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International students in Australia have been warned to steer clear of those claiming to be Chinese officials following a series of sophisticated ‘virtual kidnapping’ scams.

Three incidents of the scam have been reported in NSW  in October alone, with police urging any victim to come forward to police and aid in investigations.

Scammers are managing to convince some students they may have either committed a crime in China or that their identity has been stolen.

They are told they must pay a fine or face arrest and deportation.

Some are tricked into sending money directly into the scammer’s accounts, while others are coerced into faking their own kidnappings.

Police have urged the public, especially Chinese international students, to be weary of ‘virtual kidnapping’ scams that attempt to extort their families of large ‘ransom’ payments

The victims are often forced to cut all contact with their families before renting a room and sending photos of them tied up and blindfolded. 

The fraudster then sends photos to their relatives living back home where they demand payment in return for the release of their loved one. 

NSW Police believe victims are often approached by the scammers who claim to be a representative from a Chinese authority.

The scammers are able to hide their location and identity through the use of encrypted messaging services such as Skype, WeChat and WhatsApp.

One image shows a victim bound in a shower with red-coloured stains on the rope and his feet.

Another image shows a woman lying on her side with her hands behind her back with cash, a knife and what appears to be identification cards on the floor in front of her.

After not hearing from their relative, the scammers then makes contact with the families, sending the posed images and demanding large ransom payments for their ‘release’.

In one instance, the family of a 23-year-old woman paid about $288,000 to an offshore account in ransom only for her to be found shortly after on Hunter Street in Sydney by NSW Police on October 15.

Just two days prior, police attended to a residence in Sydney’s Zetland where a 23-year-old man was in contact with scammers pretending to be Chinese officials.

Police allege the scammers had told the man to ask his family for $500,000AUD in order to delay his arrest for alleged fraud charges in China.

The victims of the scam are often approached by people posing as Chinese officials claiming they have committed a crime in China and must pay a fine to avoid arrest

In an attempt to pay the fine, the victims are coerced into taking images of themselves appearing to be kidnapped in order to extort as much money as possible for their ‘release’

Detective Superintendent Joseph Doueihi, Commander of the Robbery and Serious Crime Squad, said the scams had become increasingly elaborate in the past decade.

‘In some cases, we’re seeing evidence of the scammers talking to their victim for months on end,’ Det Supt Doueihi said.

‘We’ve also seen a couple of cases where the victim has eventually been coerced into then becoming the perpetrator and acting as a Chinese official to scam more students.’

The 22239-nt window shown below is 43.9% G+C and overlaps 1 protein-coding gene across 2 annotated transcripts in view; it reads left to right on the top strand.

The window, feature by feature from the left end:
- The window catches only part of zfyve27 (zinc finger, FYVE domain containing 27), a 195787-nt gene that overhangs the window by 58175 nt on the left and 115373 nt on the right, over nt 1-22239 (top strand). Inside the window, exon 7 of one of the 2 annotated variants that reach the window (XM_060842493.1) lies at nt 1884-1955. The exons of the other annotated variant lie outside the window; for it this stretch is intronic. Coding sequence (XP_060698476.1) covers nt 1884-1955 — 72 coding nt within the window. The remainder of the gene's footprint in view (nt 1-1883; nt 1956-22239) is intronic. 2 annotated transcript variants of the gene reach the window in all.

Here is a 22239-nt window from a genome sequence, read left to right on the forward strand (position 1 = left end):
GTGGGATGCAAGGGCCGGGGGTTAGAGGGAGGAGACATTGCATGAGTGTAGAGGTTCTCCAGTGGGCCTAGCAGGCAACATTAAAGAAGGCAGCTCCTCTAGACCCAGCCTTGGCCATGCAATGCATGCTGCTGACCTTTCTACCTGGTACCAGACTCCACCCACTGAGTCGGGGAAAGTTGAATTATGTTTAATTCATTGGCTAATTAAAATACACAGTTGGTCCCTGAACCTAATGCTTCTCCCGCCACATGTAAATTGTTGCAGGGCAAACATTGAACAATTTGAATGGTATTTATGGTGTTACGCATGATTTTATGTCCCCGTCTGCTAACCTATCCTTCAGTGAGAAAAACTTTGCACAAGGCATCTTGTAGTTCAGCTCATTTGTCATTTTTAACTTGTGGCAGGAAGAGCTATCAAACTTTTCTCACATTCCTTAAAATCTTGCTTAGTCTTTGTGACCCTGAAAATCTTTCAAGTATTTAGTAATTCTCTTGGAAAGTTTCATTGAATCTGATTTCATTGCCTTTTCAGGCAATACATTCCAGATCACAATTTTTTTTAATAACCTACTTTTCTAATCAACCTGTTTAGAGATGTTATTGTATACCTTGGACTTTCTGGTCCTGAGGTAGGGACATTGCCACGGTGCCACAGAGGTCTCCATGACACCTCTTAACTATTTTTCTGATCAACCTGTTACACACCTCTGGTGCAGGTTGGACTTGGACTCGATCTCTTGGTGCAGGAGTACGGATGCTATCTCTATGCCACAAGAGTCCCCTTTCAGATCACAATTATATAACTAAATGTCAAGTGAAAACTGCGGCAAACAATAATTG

Police from the Surry Hills Area Command were contacted by a 20-year-old man on October 4 reporting he had been a victim of a virtual kidnapping.

He was first contacted by the scammers who alleged he had committed a number of financial frauds in China. 

He was coerced to meet with two men posing as Chinese Police in August, who allegedly kept him handcuffed for two hours.

Police allege that after the man’s family refused to pay $220,000 to the scammers, he was forced to serve ‘official documents’ on behalf of Shanghai Police to four addresses in Sydney, Adelaide and Victoria.

It is believed the addresses are of those the fraudsters had identified as future targets of the scam.

Police had warned the public of the scams in May, after a 17-year-old boy was targeted by fraudsters and coerced into requesting $20,000 from his family. 

NSW Police have urged the community to reach out to the Chinese consulate and to contact police if approached by anyone claiming to be a Chinese official

Det Supt Doueihi urged the public, especially international students, to be weary of anyone contacting them claiming to be a Chinese official. 

‘While we are working with our law enforcement counterparts to investigate the origins of these scams, we are urging the community to heed our warnings not to respond to the caller’s demands,’ Det Supt Doueihi said.

‘If you are ever on the receiving end of similar correspondence, the best thing to do is contact the Chinese Consulate to verify the claims, as well as report the matter to the NSW Police Force.

‘We want to remind victims there is nothing to be ashamed of coming to the police, as we continue to pursue every investigative avenue available to us to put an end to these types of scams.’

Incidents of virtual kidnapping have been reported across Australia and internationally, with some cases netting scammers in excess of $1millionAUD.

It is believed incidents of virtual kidnappings have increased since the return of Chinese student to Australia following covid-19 restrictions.

More than 40,000 international students are expected to arrive in Australia this year after the Chinese Government banned online studies at international universities.

In September 2019, there were 165,149 Chinese students in Australia – which plunged during Covid to just 78,234 exactly three years later. 

Content source – www.soundhealthandlastingwealth.com

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